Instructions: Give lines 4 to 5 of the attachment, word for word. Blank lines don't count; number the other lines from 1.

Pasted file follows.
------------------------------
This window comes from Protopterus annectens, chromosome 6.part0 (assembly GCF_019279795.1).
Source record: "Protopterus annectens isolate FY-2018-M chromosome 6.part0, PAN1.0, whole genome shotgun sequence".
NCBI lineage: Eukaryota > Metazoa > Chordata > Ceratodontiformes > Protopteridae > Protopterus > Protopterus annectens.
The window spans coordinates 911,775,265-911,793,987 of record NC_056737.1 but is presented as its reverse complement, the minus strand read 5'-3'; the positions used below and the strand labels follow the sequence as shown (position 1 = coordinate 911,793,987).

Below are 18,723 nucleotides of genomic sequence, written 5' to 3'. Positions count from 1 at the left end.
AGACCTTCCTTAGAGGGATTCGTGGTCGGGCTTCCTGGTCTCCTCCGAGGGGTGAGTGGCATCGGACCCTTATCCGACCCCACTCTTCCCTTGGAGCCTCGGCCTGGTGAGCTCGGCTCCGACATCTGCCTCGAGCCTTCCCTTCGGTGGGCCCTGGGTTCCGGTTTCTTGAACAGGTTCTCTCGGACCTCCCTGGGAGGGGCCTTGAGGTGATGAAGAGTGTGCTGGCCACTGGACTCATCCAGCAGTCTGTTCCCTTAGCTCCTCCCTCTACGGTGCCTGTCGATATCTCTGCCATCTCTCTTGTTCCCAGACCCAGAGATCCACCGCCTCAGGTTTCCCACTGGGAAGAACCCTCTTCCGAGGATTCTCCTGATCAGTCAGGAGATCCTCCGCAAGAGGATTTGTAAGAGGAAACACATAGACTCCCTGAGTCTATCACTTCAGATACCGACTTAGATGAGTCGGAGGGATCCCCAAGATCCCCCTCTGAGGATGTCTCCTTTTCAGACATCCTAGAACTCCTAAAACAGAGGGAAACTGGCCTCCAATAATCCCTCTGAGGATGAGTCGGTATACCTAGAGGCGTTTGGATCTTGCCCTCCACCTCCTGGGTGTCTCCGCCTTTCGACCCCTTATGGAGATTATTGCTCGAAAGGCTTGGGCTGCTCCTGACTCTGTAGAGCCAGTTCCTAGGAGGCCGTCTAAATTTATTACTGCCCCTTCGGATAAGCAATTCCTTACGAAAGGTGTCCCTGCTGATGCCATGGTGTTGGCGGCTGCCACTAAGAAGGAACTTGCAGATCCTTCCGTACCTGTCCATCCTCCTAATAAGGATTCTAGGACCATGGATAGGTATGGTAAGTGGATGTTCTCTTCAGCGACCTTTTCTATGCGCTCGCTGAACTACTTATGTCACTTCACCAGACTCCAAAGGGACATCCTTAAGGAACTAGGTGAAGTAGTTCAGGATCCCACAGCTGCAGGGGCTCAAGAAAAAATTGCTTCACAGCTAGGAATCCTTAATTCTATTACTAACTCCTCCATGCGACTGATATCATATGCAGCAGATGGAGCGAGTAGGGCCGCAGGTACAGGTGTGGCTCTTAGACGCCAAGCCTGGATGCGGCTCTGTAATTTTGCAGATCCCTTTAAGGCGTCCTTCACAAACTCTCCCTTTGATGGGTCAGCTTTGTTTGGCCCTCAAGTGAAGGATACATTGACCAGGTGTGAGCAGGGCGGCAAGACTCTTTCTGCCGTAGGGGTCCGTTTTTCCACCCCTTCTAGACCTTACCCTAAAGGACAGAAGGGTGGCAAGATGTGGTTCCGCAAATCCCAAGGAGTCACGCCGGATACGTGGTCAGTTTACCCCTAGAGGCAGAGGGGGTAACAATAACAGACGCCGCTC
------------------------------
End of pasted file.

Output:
The window spans coordinates 911,775,265-911,793,987 of record NC_056737.1 but is presented as its reverse complement, the minus strand read 5'-3'; the positions used below and the strand labels follow the sequence as shown (position 1 = coordinate 911,793,987).

Below are 18,723 nucleotides of genomic sequence, written 5' to 3'. Positions count from 1 at the left end.